TCS Daily


Rewind, Repeat

By Mark Schmidt - March 25, 2004 12:00 AM

History is repeating itself. After spending several years and millions of dollars defending itself against a domestic antitrust suit, Microsoft became the target of a European Union antitrust probe that has lasted five years and cost the company millions in legal fees and its shareholders billions in lost market value.

Just as American regulators bullied Microsoft with threats of a break-up, "source code sharing," and onerous financial penalties to fatten government coffers, officials overseas are taking out their own brass knuckles. European antitrust honchos led by aggressive European Union Competition Commissioner Mario Monti recently commanded Microsoft to pay a huge $613 million fine. The Eurocrats have also ordered Microsoft to remove the Windows Media Player from its desktop software and to hand over to competitors the source code to Microsoft network server software.

Just as the U.S. litigation was largely about protecting the Netscape browser, the European lawsuit appears to be motivated by a desire to shelter the RealNetworks media player, which controls three-quarters of the market with 300 million users worldwide.

In antitrust jargon, Microsoft's policy of giving consumers more for their money is derisively called "bundling" or "tying." Of course, most consumers prefer to get a product that features integrated functions. In fact, platform integration -- like offering word processing, spreadsheets, and presentation slides in a single package -- is one of the main reasons Windows became so popular in the first place.

Yet Mr. Monti and the European Commission (EC) demand that Microsoft remove Media Player from its software. Considering that consumers want software with broad capabilities, this is akin to ordering a company to sell shoes without laces, cars without tires, or a banana split without the banana.

Prodded on by Microsoft competitor Sun Microsystems, the Europeans are also insisting that Microsoft share its source code. This forces Microsoft to convey its intellectual property to competitors. The Eurocrats might as well require Coke to share its secret formula with Pepsi.

Although the ostensible purpose of U.S. antitrust law is to protect consumers, the Europeans are guided by a focus on defending companies from the rigors of market competition. As the European Commission candidly admitted, it chose remedies "that would be indispensable for Microsoft's competitors." One wonders if the Eurocrats are just flexing their muscles. Monti has stated that he wants the EC to be "more firmly on the world map as a key player in antitrust."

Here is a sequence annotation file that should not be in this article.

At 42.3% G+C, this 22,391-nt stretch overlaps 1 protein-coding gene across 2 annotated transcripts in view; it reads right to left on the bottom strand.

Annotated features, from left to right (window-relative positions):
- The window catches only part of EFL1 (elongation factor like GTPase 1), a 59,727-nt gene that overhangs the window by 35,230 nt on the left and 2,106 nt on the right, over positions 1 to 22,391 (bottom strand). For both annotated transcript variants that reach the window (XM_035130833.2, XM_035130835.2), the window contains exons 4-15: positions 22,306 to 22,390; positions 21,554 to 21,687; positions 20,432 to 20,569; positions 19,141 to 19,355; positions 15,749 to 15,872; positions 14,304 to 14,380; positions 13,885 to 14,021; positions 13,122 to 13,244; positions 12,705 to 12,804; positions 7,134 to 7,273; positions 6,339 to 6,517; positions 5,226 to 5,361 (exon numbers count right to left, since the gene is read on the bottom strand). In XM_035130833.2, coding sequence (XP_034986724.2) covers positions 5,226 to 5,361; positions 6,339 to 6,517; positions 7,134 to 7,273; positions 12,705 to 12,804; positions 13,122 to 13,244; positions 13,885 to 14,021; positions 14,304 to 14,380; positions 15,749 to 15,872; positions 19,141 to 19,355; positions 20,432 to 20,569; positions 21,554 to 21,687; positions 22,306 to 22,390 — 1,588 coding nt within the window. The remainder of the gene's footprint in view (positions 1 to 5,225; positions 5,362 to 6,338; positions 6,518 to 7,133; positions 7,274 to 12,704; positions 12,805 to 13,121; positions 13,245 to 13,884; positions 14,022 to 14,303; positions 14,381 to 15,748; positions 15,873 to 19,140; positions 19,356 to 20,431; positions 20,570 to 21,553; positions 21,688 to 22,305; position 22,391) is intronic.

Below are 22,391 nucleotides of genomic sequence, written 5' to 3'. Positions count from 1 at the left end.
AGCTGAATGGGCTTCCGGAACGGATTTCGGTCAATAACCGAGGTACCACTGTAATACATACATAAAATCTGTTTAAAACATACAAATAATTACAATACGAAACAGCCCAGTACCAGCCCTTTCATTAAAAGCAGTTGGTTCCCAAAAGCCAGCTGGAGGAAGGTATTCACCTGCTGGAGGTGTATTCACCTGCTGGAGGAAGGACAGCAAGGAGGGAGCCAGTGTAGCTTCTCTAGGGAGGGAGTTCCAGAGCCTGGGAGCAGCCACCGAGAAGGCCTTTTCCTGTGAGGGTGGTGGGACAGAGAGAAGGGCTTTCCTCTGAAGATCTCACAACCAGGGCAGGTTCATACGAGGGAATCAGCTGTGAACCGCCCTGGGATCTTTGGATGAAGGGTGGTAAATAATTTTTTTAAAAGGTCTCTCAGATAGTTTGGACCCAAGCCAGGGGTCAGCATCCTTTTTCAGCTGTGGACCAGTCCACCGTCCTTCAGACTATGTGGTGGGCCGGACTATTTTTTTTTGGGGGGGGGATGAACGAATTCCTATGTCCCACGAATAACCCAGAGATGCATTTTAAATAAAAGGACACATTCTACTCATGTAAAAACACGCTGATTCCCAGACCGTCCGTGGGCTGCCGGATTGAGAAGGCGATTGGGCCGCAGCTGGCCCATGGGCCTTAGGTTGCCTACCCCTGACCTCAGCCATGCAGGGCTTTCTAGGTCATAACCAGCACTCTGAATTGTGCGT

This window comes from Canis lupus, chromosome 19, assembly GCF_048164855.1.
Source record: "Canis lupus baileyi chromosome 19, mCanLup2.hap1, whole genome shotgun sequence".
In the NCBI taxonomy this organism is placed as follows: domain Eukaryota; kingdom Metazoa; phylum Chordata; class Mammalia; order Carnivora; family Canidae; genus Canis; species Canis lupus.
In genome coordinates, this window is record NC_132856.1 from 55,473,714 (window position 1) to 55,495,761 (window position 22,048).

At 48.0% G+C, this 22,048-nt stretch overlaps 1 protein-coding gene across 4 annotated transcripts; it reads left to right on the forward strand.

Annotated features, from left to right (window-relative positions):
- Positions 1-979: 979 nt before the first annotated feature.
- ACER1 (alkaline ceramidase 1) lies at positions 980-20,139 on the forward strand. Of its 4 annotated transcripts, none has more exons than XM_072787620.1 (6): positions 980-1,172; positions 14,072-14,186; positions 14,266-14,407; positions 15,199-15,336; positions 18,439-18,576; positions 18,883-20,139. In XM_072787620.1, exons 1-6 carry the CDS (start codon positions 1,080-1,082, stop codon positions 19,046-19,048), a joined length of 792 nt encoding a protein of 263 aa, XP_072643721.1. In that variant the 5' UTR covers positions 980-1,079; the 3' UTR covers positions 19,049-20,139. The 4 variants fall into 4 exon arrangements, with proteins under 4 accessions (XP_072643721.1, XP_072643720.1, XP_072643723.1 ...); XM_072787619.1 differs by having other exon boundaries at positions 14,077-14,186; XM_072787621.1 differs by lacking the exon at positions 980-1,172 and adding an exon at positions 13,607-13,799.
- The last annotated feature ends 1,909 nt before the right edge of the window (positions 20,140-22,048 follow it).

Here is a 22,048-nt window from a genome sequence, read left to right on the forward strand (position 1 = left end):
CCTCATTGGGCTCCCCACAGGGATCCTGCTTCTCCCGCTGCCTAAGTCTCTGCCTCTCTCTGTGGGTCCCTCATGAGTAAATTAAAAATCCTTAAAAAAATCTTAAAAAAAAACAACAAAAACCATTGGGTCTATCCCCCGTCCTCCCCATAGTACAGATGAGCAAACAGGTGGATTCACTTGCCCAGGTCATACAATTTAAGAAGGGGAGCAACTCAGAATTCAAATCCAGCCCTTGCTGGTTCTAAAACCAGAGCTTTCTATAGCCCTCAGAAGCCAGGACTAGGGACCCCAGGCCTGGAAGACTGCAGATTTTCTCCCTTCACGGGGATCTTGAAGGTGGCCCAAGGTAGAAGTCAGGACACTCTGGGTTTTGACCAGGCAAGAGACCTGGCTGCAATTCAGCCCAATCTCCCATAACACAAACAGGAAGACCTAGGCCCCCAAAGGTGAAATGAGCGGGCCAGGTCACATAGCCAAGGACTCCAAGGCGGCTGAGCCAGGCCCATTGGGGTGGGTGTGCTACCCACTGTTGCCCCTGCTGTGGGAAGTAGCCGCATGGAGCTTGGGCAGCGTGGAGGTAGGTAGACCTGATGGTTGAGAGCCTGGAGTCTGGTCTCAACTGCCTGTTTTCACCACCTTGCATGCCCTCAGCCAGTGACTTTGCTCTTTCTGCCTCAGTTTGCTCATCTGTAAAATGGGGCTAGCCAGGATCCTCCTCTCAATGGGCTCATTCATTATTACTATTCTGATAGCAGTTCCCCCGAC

And despite major concessions from Microsoft, Eurocrats demanded veto power over all future versions of Windows. Europe would be better served by focusing on playing full court in the economic game itself rather than on changing the rules mid-way.

The European Commission's decision is simply bad policy. First, there is a good deal of evidence to suggest that this litigation was pushed by special interests seeking to compete in the courts rather than in the marketplace. Second, the Europeans' grasping "borderless bureaucracy" could trigger a transatlantic trade conflict if U.S. regulatory authorities seek to respond in kind against big European companies like Nestlé or Airbus. Finally, the continued litigation stifles incentives to compete and innovate. As The New York Times editorialized, if the Europeans have their way, the computer operating system "would essentially be frozen where it is today."

Microsoft has stated that it will appeal to Europe's Court of First Instance. This court has thrown out a number of Mr. Monti's decisions lately, and we can only hope that history will repeat itself -- this time for the better.

Mark Schmidt is Director of Programs for the National Taxpayers Union Foundation.


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